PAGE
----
Hydraulic tank optimisation: simulate to innovate

Parker Hannifin's Sietse Baars explores how engineering can be applied in optimising the design of hydraulic tanks, beginning with a dramatic reduction in aeration.

A simulation example.
A simulation example.

With the shift to machine electrification there arrives an opportunity to take advantage of redesigned hydraulic components. Using the latest computer simulations, it becomes possible to optimise the hydraulic tank, for example: a task that not only provides more space for extra battery capacity, but also delivers a host of additional advantages that include reduced fuel consumption, less CO2 emissions (for diesel powered vehicles), improved safety, lower manufacturing costs, reduced maintenance costs, less environmental impact and lower total cost of ownership.

Using virtual reality for design and development is fast and cost effective, and while it does not replace conventional prototyping and testing, it can substantially reduce development time and the number of iterations required, accelerating time-to-market for OEMs. Simulations also suggest suitable materials, appropriate tolerances and adequate manufacturing methods, leading to the efficient management of engineering resources.

Virtual engineering, in particular computational fluid dynamics (CFD), is highly effective at optimising the design of hydraulic tanks, beginning with a dramatic reduction in aeration.

Via the return line flow, hydraulic tanks are subject to contamination by foreign matter of different physical and chemical properties. Although it is possible to separate solid contaminants from the oil stream using a return line filter, any air bubbles inevitably pass through the filter and enter the tank, and then the suction line. To complicate matters further, the structural behaviour of the tank in response to the flow pressure and variable thermal loads constitutes a multi-physics problem involving the aspects of sloshing, bubble formation, turbulence, heat transfer and structural dynamics.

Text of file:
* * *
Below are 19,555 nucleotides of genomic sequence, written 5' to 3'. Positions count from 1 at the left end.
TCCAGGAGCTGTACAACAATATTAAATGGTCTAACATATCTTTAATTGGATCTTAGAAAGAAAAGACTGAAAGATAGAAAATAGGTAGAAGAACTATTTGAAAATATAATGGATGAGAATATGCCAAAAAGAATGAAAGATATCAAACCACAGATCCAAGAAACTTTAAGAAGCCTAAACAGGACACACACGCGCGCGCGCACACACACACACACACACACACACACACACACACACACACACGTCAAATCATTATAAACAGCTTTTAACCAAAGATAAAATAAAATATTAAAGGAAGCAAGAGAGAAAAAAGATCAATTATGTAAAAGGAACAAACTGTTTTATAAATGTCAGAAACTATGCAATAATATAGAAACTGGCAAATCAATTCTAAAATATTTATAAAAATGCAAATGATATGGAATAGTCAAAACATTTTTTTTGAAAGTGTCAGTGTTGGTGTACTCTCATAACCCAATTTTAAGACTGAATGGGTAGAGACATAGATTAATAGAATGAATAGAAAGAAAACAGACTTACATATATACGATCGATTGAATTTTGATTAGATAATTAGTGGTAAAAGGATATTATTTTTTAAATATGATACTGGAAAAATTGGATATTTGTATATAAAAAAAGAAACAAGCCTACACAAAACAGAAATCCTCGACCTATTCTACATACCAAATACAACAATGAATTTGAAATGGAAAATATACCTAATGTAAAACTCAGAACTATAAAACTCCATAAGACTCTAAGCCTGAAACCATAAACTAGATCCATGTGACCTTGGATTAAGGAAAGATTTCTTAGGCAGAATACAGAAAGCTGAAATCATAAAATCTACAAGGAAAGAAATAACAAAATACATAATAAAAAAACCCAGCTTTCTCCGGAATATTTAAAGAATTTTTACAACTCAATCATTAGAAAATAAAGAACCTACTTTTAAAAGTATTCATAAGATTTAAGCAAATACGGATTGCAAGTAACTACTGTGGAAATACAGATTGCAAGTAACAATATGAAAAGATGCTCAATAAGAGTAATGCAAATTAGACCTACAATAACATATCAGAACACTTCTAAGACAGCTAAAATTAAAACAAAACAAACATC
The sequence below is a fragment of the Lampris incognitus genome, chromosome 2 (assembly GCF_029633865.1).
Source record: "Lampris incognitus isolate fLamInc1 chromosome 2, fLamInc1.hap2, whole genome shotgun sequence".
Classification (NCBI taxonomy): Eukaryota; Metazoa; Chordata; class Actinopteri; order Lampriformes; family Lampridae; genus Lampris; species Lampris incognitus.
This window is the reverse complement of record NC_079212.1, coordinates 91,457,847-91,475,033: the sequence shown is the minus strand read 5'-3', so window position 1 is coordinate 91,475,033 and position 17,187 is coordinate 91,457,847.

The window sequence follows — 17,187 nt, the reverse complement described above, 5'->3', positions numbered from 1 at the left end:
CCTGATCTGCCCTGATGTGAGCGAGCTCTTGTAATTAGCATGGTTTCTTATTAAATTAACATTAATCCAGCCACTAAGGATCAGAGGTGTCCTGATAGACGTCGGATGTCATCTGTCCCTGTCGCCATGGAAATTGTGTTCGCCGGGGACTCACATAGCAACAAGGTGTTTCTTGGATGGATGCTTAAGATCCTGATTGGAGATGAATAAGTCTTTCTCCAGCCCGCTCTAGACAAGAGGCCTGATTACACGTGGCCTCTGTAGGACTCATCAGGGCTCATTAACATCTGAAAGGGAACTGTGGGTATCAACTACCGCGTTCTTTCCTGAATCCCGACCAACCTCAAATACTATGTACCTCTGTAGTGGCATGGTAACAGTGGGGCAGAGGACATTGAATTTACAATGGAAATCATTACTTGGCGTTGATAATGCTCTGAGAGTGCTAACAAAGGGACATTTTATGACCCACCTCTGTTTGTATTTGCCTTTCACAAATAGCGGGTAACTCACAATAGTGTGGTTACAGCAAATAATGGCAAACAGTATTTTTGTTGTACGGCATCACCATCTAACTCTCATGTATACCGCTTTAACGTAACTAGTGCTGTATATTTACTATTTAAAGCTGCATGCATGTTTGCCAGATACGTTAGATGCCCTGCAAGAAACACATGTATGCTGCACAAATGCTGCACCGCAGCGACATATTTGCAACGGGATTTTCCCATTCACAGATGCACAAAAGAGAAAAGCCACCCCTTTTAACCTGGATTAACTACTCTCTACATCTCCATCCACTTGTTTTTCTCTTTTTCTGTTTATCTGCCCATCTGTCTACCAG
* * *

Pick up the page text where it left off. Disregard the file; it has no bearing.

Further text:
Air content measurement - air and oil contamination testing. -

Put to the test

A recent case study performed by the Filtration Group of Parker Hannifin set out the benefits that CFD can provide in optimising the design and development process of a hydraulic tank.

In the first instance, consider that the inlet configuration of a hydraulic tank has a direct influence on the overall flow pattern and affects the force acting on the tank’s internal surfaces. As part of the study, Parker designed the tank with the potential to alter the funnel positioning. Five funnel configurations allowed the team to investigate the effect of inlet properties on the flow pattern: funnel at 0º (with angled open bottom); funnel at 90º; funnel at 180º; perforated funnel at 0º; and perforated funnel with flat bottom.

The results of the computer simulations produced interesting outcomes, with significant differences in the amount of swirling, mixing and sloshing of hydraulic fluid. As a point of note, the amount of air reaching the critical region reduced with the turning of the funnel angle. Furthermore, the strength analysis based on the CFD-predicted pressure imparted to the internal walls of the tank included the magnitude of the resulting stresses and deformation of the structural material. This enabled the identification of critically loaded/displaced locations and the evaluation of structural safety.

Further useful observations resulting from the simulations included the effect of funnel position on shear stress distribution, tank wall skin friction and heat transfer.

Among other effects, the funnel designs with flow exiting through perforations had a significant impact on flow momentum, resulting in improved oil stream distribution within the tank.


Real world benefits

CFD is becoming increasingly vital in the process of design and development tasks such as hydraulic tank optimisation as it delivers numerous benefits to machine OEMs and end users. Many of these advantages derive from a significant reduction in tank weight and footprint, with increased battery installation capacity a notable example.